Cost for a home inspection: This can vary. In our area, it costs between $250 and $400. According to the receipt I have, last year’s inspection was $400 for a two-story home, including the crawl space. When you think of the potential savings, this seems a very reasonable price. A roof leak can quickly turn into an expensive problem, requiring major roof repairs.

How to find a good home inspector: Start with the National Association of Certified Home Inspectors at www.nachi.org.

Alternately, you can go with someone your neighbors recommend or anyone who has a proven record of finding potential home maintenance or repair issues. References are a must.

Next on the list of fall home improvements is to get our furnace thoroughly checked and make sure it is in fine running order.

Yes, it is a bit uncomfortable to have the heat running at full blast when it is a hot day — all to make sure the furnace is working fine. But we’re always grateful we’ve taken this step when the snow falls (along with the temperatures) and we have a warm, comfortable home. We’ve suffered through the results of neglecting this step. Going through it before was enough to put it on our to do list for fall home maintenance projects.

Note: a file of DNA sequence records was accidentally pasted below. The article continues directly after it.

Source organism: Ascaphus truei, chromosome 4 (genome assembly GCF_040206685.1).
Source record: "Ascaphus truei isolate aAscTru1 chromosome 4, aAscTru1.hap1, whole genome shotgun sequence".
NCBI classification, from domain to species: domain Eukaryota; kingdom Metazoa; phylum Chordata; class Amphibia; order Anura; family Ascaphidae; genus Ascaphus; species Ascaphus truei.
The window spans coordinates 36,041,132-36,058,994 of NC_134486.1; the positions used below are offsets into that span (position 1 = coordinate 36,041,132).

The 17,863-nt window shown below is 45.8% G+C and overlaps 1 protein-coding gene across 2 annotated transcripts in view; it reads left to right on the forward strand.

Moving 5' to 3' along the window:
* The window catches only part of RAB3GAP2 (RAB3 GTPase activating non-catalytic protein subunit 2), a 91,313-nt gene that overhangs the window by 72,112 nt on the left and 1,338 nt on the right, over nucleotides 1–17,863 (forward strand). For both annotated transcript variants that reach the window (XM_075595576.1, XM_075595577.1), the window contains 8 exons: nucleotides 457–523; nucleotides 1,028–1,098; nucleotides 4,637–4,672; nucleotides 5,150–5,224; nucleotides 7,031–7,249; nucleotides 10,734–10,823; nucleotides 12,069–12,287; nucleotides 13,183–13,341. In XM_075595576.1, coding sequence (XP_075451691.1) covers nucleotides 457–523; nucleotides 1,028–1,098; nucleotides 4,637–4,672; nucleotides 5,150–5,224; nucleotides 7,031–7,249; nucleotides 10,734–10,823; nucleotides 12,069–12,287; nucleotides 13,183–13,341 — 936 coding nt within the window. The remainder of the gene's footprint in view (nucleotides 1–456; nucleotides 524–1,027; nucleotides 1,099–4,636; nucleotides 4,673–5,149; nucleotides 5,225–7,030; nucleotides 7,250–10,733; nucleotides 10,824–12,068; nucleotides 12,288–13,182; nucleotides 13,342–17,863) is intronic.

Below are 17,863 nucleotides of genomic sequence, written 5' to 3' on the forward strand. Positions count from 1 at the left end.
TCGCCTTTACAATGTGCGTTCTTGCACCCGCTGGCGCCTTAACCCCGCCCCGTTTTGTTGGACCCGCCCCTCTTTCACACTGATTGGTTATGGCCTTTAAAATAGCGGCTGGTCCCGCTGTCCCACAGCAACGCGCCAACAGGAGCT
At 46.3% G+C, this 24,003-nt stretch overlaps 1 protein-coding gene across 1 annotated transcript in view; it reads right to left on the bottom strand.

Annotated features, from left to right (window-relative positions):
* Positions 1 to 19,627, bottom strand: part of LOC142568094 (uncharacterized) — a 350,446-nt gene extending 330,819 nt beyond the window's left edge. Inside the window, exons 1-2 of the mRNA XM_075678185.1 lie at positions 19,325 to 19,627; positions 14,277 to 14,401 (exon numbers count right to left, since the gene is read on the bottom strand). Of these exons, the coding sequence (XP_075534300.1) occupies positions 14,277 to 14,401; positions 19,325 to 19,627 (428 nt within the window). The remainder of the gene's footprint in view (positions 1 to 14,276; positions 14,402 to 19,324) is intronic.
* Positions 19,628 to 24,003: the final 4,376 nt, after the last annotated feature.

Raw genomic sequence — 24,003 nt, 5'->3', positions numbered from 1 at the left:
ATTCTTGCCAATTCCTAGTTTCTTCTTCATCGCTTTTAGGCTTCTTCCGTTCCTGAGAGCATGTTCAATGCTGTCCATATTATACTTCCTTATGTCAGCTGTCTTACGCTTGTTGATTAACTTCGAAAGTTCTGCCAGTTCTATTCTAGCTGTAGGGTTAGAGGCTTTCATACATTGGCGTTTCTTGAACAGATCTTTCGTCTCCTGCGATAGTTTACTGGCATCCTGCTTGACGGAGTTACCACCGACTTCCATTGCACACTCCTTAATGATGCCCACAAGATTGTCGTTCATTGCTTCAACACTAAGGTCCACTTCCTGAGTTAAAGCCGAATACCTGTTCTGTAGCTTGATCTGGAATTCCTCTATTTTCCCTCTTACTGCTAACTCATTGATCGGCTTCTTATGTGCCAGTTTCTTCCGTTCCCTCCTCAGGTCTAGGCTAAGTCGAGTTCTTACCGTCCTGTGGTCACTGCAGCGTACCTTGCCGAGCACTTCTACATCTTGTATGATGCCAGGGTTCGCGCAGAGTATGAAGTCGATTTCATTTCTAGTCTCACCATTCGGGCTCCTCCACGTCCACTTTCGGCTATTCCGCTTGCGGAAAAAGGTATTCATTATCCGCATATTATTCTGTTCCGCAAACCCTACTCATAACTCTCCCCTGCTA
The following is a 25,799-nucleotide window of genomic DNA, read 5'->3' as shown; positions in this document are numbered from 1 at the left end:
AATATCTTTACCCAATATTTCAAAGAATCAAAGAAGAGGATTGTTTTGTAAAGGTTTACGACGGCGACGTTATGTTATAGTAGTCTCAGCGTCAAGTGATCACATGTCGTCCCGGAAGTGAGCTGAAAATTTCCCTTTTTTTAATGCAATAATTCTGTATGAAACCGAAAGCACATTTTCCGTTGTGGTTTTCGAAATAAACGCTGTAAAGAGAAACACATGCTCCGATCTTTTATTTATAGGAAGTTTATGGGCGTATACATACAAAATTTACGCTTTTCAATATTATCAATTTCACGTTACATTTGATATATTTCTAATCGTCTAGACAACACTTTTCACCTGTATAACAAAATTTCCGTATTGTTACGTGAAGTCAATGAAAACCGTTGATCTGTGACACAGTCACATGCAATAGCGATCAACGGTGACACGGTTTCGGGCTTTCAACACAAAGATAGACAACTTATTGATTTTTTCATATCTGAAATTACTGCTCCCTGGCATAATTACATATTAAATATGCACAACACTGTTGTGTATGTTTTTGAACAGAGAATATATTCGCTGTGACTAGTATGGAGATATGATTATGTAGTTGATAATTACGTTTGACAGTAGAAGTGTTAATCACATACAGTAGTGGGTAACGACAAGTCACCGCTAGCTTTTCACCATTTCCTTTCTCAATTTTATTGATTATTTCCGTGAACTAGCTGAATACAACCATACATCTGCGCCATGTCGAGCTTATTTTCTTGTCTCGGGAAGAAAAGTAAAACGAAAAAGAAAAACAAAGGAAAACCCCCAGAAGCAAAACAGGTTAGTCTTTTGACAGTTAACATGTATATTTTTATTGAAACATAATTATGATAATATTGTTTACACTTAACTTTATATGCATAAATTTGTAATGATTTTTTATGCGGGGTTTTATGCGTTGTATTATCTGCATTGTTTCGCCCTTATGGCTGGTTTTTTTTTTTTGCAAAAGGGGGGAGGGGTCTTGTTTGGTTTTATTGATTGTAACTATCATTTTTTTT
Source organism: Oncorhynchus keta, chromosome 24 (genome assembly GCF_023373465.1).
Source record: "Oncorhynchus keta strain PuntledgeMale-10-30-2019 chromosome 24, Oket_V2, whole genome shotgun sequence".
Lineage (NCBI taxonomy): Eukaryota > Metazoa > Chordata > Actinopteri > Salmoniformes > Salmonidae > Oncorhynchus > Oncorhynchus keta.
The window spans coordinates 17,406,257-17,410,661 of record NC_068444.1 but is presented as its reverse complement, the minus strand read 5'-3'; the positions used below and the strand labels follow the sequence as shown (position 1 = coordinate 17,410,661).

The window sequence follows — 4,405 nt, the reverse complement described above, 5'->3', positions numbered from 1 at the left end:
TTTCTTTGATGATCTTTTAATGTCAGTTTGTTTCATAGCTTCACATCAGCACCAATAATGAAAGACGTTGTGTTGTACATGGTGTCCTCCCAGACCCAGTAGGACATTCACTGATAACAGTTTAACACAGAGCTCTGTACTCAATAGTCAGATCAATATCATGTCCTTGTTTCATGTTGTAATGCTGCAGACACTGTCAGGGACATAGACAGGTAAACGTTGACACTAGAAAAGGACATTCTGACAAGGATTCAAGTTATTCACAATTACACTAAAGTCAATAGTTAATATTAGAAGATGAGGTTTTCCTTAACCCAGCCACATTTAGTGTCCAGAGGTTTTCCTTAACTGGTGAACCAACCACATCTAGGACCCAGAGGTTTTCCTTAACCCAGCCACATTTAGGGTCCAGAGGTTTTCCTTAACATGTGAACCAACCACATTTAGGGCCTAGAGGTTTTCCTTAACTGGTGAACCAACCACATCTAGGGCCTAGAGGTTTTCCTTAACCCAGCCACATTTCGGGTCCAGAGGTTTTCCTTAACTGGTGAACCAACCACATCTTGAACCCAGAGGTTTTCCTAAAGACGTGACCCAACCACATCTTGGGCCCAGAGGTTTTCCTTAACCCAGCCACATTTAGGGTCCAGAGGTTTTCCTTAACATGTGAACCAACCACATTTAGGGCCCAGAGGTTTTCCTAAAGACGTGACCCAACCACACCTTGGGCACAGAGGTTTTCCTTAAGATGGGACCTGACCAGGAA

Cost for getting a furnace checked and maintained: Again, this can vary widely but many furnace companies have fall specials so look for those. By the way, every single repair person we’ve used has told us they’d prefer to check furnaces before the weather gets terribly cold and they seem willing to spend more time outside when they aren’t shivering with cold.